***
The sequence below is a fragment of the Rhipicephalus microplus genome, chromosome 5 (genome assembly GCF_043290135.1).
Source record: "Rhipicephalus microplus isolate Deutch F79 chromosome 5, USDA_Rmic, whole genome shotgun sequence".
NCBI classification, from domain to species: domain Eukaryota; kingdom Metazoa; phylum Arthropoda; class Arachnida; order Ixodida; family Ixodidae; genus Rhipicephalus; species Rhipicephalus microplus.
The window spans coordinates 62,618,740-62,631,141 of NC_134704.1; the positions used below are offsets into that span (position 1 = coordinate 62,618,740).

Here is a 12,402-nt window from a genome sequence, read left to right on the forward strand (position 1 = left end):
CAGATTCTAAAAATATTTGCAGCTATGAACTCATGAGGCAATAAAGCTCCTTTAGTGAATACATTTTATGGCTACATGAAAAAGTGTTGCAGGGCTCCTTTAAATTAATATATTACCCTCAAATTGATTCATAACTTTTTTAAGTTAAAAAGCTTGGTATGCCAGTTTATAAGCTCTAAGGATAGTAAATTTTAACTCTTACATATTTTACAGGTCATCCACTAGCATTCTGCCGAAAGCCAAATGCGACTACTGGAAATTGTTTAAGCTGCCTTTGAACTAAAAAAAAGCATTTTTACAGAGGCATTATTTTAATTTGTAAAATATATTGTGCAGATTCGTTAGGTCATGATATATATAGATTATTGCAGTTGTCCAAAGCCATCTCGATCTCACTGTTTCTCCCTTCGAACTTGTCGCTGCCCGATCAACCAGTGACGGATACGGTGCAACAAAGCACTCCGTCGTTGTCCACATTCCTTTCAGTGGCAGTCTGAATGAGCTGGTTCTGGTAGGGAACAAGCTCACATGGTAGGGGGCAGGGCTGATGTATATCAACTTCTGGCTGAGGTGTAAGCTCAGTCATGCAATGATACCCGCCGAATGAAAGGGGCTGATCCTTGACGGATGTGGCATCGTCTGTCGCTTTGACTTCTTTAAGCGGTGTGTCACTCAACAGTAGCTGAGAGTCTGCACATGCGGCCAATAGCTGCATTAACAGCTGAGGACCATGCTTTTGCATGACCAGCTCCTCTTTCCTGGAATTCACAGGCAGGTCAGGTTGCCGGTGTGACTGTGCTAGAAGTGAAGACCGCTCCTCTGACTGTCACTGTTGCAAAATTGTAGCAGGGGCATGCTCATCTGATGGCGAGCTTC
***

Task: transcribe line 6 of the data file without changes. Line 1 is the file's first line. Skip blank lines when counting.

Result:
CAGATTCTAAAAATATTTGCAGCTATGAACTCATGAGGCAATAAAGCTCCTTTAGTGAATACATTTTATGGCTACATGAAAAAGTGTTGCAGGGCTCCTTTAAATTAATATATTACCCTCAAATTGATTCATAACTTTTTTAAGTTAAAAAGCTTGGTATGCCAGTTTATAAGCTCTAAGGATAGTAAATTTTAACTCTTACATATTTTACAGGTCATCCACTAGCATTCTGCCGAAAGCCAAATGCGACTACTGGAAATTGTTTAAGCTGCCTTTGAACTAAAAAAAAGCATTTTTACAGAGGCATTATTTTAATTTGTAAAATATATTGTGCAGATTCGTTAGGTCATGATATATATAGATTATTGCAGTTGTCCAAAGCCATCTCGATCTCACTGTTTCTCCCTTCGAACTTGTCGCTGCCCGATCAACCAGTGACGGATACGGTGCAACAAAGCACTCCGTCGTTGTCCACATTCCTTTCAGTGGCAGTCTGAATGAGCTGGTTCTGGTAGGGAACAAGCTCACATGGTAGGGGGCAGGGCTGATGTATATCAACTTCTGGCTGAGGTGTAAGCTCAGTCATGCAATGATACCCGCCGAATGAAAGGGGCTGATCCTTGACGGATGTGGCATCGTCTGTCGCTTTGACTTCTTTAAGCGGTGTGTCACTCAACAGTAGCTGAGAGTCTGCACATGCGGCCAATAGCTGCATTAACAGCTGAGGACCATGCTTTTGCATGACCAGCTCCTCTTTCCTGGAATTCACAGGCAGGTCAGGTTGCCGGTGTGACTGTGCTAGAAGTGAAGACCGCTCCTCTGACTGTCACTGTTGCAAAATTGTAGCAGGGGCATGCTCATCTGATGGCGAGCTTC